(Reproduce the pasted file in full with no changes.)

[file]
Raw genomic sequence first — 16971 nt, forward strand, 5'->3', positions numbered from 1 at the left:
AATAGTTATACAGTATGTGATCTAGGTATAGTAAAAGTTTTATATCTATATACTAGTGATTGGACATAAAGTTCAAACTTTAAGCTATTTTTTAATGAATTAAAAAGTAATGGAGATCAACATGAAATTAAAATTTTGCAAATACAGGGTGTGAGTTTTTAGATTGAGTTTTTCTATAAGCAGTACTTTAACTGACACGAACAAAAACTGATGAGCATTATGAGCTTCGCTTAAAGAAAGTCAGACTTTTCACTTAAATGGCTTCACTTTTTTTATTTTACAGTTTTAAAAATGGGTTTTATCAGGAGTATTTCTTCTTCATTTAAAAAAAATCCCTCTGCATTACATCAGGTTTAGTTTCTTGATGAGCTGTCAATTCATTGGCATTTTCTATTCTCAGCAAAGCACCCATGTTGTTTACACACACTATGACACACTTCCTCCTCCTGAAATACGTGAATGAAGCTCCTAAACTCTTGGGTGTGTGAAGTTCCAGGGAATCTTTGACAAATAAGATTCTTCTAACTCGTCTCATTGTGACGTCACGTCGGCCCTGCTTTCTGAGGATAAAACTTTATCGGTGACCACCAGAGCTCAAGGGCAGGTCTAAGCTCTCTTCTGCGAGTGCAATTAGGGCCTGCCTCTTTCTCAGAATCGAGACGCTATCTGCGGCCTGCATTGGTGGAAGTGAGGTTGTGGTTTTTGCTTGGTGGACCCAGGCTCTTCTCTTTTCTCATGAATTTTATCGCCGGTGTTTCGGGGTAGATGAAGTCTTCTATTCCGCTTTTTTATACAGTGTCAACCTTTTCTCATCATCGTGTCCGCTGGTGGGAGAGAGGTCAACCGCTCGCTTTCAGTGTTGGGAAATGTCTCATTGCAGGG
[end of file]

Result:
Raw genomic sequence first — 16971 nt, forward strand, 5'->3', positions numbered from 1 at the left:
AATAGTTATACAGTATGTGATCTAGGTATAGTAAAAGTTTTATATCTATATACTAGTGATTGGACATAAAGTTCAAACTTTAAGCTATTTTTTAATGAATTAAAAAGTAATGGAGATCAACATGAAATTAAAATTTTGCAAATACAGGGTGTGAGTTTTTAGATTGAGTTTTTCTATAAGCAGTACTTTAACTGACACGAACAAAAACTGATGAGCATTATGAGCTTCGCTTAAAGAAAGTCAGACTTTTCACTTAAATGGCTTCACTTTTTTTATTTTACAGTTTTAAAAATGGGTTTTATCAGGAGTATTTCTTCTTCATTTAAAAAAAATCCCTCTGCATTACATCAGGTTTAGTTTCTTGATGAGCTGTCAATTCATTGGCATTTTCTATTCTCAGCAAAGCACCCATGTTGTTTACACACACTATGACACACTTCCTCCTCCTGAAATACGTGAATGAAGCTCCTAAACTCTTGGGTGTGTGAAGTTCCAGGGAATCTTTGACAAATAAGATTCTTCTAACTCGTCTCATTGTGACGTCACGTCGGCCCTGCTTTCTGAGGATAAAACTTTATCGGTGACCACCAGAGCTCAAGGGCAGGTCTAAGCTCTCTTCTGCGAGTGCAATTAGGGCCTGCCTCTTTCTCAGAATCGAGACGCTATCTGCGGCCTGCATTGGTGGAAGTGAGGTTGTGGTTTTTGCTTGGTGGACCCAGGCTCTTCTCTTTTCTCATGAATTTTATCGCCGGTGTTTCGGGGTAGATGAAGTCTTCTATTCCGCTTTTTTATACAGTGTCAACCTTTTCTCATCATCGTGTCCGCTGGTGGGAGAGAGGTCAACCGCTCGCTTTCAGTGTTGGGAAATGTCTCATTGCAGGG